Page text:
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  • One of the most important Romance languages, outnumbered only by Spanish and Portuguese. French is the 11th most spoken language in the world, spoken by about 77 million people (called Francophones) as a mother tongue, and 128 million including second language speakers, in 1999. It is an official or administrative language in various communities and organizations (such as the European Union, IOC and United Nations).

  • For the period up to around 1300, linguists refer collectively to the langue d'oïl dialects as Old French ("l'ancien français"). With the final ascendancy of Francien and the loss of the declension system, the language is referred to as Middle French ("le moyen français"). Following a period of unification, regulation and purification, the French of the 17th to the 18th centuries is sometimes referred to as Classical French ("le français classique"), although many linguists simply refer to French language from the 17th century to today as Modern French. The earliest extant text in French is the Oath of Strasbourg from 842; Old French became a literary language with the chansons de geste that told tales of the paladins of Charlemagne and the heroes of the Crusades. By the Ordinance of Villers-Cotterêts in 1539 King Francis I made French the official language of administration and court proceedings in France, ousting the Latin that had been used before then.

  • The foundation of the Académie française in 1634 by Richelieu created a official body whose goal has been the purification and preservation of the French language. This group of 40 members (the "immortals") chosen for life still exists today and contributes to the policing of the language and the elimination of foreign words and expressions.

  • From the 17th to the 19th centuries, French was the lingua franca of educated Europe, especially with regards to the arts and litterature, and monarchs such as Frederick II of Prussia and Catherine the Great of Russia could both speak and write in French.

  • It is important however to realize that as of 1790, one half of the French population did not speak or understand French and that many other languages were spoken in France. A huge part of southern France spoke Occitan dialects, such as Provençal, Gascon (including Béarnais), Auvergnat, Limousin, Languedocian and (along the Spanish border) Catalan. In the Savoie region of France, Franco-Provençal (a dialect considered halfway bewteen Langue d'Oc and Langue d'Oïl) was spoken. One also found Alsatian (a dialect of German), Flemish (a dialect of Dutch), Basque and Corsican (a dialect of Italian). Furthermore, even in those regions where French was spoken and understood, each region had its own particular accent and regionalisms. In the 1880's, the rise of French nationalism (via universal military service and national education) encouraged the suppression of regional differences and local dialects; by 1910, 90% of the French population understood French, although 50% still understood a local dialect. Since then, many of these linguistic groups have fought hard to maintain their linguistic traditions and in today's France one finds some of these local dialects coming back. Some linguists estimate that 10% of the French today understand a local dialect (although they may not speak it).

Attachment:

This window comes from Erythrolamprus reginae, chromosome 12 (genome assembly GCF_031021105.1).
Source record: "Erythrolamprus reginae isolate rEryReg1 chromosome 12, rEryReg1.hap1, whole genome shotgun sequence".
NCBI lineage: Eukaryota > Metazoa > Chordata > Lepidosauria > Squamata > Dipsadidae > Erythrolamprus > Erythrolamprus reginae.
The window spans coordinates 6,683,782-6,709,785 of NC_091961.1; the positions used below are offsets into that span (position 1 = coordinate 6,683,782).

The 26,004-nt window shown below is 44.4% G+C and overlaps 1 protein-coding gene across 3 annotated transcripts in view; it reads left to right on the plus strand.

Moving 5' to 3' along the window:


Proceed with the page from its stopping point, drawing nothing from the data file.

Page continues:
• The majority of French words originated from vernacular Latin or were constructed from Latin or Greek roots.

  • It is estimated that a little less than 13% (4,200) of common French words found in a typical dictionary such as the Petit Larousse or Micro-Robert Plus (35,000 words) are of foreign origin. About 25% (1,054) of these foreign words come from English and are fairly recent borrows. The others are some 707 words from Italian, 550 from ancient Germanic languages, 481 from ancient Gallo-Roman languages, 215 from Arabic, 164 from German, 160 from Celtic languages, 159 from Spanish, 153 from Dutch, 112 Farsi and Sanskrit, 101 Native American languages, 89 from other Asian languages, 56 from Afro-Asiatic languages, 55 Slavic languages and Baltic languages, 144 from other languages (3% of the total).

  • French is written using the Latin alphabet, plus five diacritics (the circumflex accent, acute accent, grave accent, diaeresis, and cedilla) and a ligature (œ).


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  • Jim Becker's French Page - Probably one of the most exhaustive resources on the Internet about the French language and the French-speaking countries.
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